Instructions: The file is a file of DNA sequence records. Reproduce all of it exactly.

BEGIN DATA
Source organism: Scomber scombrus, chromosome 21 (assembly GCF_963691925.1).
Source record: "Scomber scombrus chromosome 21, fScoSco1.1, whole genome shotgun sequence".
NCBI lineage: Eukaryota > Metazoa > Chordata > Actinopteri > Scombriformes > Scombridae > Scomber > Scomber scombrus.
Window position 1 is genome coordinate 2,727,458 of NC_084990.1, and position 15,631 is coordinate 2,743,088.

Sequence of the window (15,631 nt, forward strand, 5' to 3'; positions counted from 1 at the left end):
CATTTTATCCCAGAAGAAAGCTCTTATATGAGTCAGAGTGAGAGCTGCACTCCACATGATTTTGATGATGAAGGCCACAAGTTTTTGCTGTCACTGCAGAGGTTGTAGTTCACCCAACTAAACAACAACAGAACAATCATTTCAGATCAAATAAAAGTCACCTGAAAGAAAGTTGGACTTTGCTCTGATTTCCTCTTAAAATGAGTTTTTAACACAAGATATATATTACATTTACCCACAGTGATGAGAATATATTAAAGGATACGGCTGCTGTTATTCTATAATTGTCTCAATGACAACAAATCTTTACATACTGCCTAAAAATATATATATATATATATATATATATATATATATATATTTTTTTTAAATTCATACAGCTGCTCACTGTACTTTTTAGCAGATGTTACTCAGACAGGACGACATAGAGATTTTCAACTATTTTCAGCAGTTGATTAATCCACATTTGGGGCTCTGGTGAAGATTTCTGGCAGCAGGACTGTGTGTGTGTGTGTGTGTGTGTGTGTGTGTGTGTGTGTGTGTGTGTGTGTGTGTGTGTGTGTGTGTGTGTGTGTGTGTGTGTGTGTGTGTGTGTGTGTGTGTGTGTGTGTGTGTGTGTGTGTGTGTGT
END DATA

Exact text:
Source organism: Scomber scombrus, chromosome 21 (assembly GCF_963691925.1).
Source record: "Scomber scombrus chromosome 21, fScoSco1.1, whole genome shotgun sequence".
NCBI lineage: Eukaryota > Metazoa > Chordata > Actinopteri > Scombriformes > Scombridae > Scomber > Scomber scombrus.
Window position 1 is genome coordinate 2,727,458 of NC_084990.1, and position 15,631 is coordinate 2,743,088.

Sequence of the window (15,631 nt, forward strand, 5' to 3'; positions counted from 1 at the left end):
CATTTTATCCCAGAAGAAAGCTCTTATATGAGTCAGAGTGAGAGCTGCACTCCACATGATTTTGATGATGAAGGCCACAAGTTTTTGCTGTCACTGCAGAGGTTGTAGTTCACCCAACTAAACAACAACAGAACAATCATTTCAGATCAAATAAAAGTCACCTGAAAGAAAGTTGGACTTTGCTCTGATTTCCTCTTAAAATGAGTTTTTAACACAAGATATATATTACATTTACCCACAGTGATGAGAATATATTAAAGGATACGGCTGCTGTTATTCTATAATTGTCTCAATGACAACAAATCTTTACATACTGCCTAAAAATATATATATATATATATATATATATATATATATATATTTTTTTTAAATTCATACAGCTGCTCACTGTACTTTTTAGCAGATGTTACTCAGACAGGACGACATAGAGATTTTCAACTATTTTCAGCAGTTGATTAATCCACATTTGGGGCTCTGGTGAAGATTTCTGGCAGCAGGACTGTGTGTGTGTGTGTGTGTGTGTGTGTGTGTGTGTGTGTGTGTGTGTGTGTGTGTGTGTGTGTGTGTGTGTGTGTGTGTGTGTGTGTGTGTGTGTGTGTGTGTGTGTGTGTGTGTGTGTGTGTGTGTGT